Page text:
It seems like new milestones are reached in the display industry every month. From a consumer’s point of view, it was not that long ago that HD (high definition) sets entered the market and revolutionized the picture screen. However, now next generation display with even higher resolution, UHD (ultra high definition) are being actively developed. 4K resolution sets, LCD and OLED, are already on the market. 8K panels have been part of exhibitions for a while now, and the world’s first 10K 82inch LCD panel was revealed in SID 2015 (31 May – 5 June).
However, in order to move forward to having the next generation of displays in consumer sets, the whole ecosystem of surrounding industries also has to evolve together.
As mentioned above, 4K sets, as well as 4K recording devices, are already commercially available. The 4K content is, unfortunately, still quite restricted at present. However, streaming and subscription services provide or plan to provide increasing amount of UHD content in near future, and UK’s BT is also launching an UHD box to host Europe’s first 4K TV channel.
Another important part of the ecosystem is connectivity. For over a decade, HDMI (high-definition multimedia interface) has been the favored connection for home entertainment systems and on HDTVs, as well as some PCs and monitors. However, if the interconnect development does not match the capability of the set or the content, then the intended display quality cannot be met. To cope with this, HDMI 2.0 which can handle 4K was released. DisplayPort, another interface standard, can also support 4K, but it also provides greater color depth, a more robust and stable AV link. DisplayPort is enabled to work over the new USB-C connector, and an 8K enabled version will be released this year.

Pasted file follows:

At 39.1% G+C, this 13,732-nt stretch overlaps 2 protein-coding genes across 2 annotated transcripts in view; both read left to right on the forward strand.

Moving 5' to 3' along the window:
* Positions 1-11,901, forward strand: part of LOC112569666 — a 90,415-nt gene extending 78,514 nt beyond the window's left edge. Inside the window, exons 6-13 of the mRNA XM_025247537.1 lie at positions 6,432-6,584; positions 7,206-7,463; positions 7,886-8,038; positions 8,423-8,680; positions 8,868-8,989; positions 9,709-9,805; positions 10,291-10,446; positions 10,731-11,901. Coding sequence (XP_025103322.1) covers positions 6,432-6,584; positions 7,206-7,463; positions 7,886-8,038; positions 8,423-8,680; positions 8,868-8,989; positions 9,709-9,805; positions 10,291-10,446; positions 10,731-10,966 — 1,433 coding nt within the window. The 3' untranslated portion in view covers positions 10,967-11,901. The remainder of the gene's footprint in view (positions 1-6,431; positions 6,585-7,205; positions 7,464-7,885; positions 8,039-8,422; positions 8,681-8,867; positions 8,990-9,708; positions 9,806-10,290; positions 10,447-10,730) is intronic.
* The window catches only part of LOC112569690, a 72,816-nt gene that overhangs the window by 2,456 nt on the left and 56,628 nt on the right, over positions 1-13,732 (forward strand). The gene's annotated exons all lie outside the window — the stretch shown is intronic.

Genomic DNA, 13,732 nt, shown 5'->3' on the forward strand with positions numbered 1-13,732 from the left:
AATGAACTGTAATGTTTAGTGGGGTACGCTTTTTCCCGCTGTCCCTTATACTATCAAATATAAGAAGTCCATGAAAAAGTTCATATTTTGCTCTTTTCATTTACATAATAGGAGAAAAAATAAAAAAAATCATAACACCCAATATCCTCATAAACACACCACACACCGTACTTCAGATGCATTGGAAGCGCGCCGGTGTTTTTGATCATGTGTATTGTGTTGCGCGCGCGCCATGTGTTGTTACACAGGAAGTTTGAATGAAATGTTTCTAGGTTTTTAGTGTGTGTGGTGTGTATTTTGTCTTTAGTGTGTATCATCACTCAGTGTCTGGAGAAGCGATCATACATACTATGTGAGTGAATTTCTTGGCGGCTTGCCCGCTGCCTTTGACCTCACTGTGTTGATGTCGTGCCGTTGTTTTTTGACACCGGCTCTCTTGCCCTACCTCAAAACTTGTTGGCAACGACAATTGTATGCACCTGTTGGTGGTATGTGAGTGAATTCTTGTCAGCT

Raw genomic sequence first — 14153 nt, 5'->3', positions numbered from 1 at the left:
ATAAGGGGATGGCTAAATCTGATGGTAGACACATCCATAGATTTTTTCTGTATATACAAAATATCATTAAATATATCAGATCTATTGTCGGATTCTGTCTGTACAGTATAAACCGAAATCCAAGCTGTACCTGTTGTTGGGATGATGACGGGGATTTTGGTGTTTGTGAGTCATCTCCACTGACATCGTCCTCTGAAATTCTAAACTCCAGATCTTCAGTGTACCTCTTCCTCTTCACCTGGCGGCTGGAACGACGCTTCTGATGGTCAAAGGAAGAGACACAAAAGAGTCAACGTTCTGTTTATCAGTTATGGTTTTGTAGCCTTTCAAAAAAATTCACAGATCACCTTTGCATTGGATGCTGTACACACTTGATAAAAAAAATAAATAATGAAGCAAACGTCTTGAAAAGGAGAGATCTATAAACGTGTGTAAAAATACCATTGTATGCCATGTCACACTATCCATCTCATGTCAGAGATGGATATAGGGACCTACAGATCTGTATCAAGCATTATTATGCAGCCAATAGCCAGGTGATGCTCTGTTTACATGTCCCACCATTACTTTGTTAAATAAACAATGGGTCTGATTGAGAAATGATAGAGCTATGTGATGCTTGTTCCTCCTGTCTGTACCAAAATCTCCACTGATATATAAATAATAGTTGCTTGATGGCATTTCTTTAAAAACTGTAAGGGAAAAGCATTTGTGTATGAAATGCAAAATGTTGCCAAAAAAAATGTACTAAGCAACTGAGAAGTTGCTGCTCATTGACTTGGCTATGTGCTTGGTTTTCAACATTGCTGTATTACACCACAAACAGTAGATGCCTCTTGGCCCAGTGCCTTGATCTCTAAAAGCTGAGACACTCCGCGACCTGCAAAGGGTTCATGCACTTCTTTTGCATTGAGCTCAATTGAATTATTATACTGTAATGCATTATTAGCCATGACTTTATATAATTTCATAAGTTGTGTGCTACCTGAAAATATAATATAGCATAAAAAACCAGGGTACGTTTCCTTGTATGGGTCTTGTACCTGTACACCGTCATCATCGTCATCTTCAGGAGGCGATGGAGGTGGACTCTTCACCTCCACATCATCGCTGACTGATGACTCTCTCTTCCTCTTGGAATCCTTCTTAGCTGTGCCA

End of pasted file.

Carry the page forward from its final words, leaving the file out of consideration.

It is not enough for one or two particular sectors of an ecosystem to evolve to lift an entire industry to the next generation. For a healthy and efficient market to be formed, agreed upon objectives, compromises, specifications, and schedules have to be in accord. VESA (Video Electronics Standards Association) is an international non-profit corporation that facilitates this, as is the recently established UHD Alliance. At SID 2015, a VESA representative explained that “for the industry as a whole to be effective and successful commercially, cooperation between businesses of all sectors, including competitors, is crucial”. This can only benefit consumers and businesses alike.
Whether the display market will be led by LCD or OLED, it is certain that the next generation display requires a next generation ecosystem.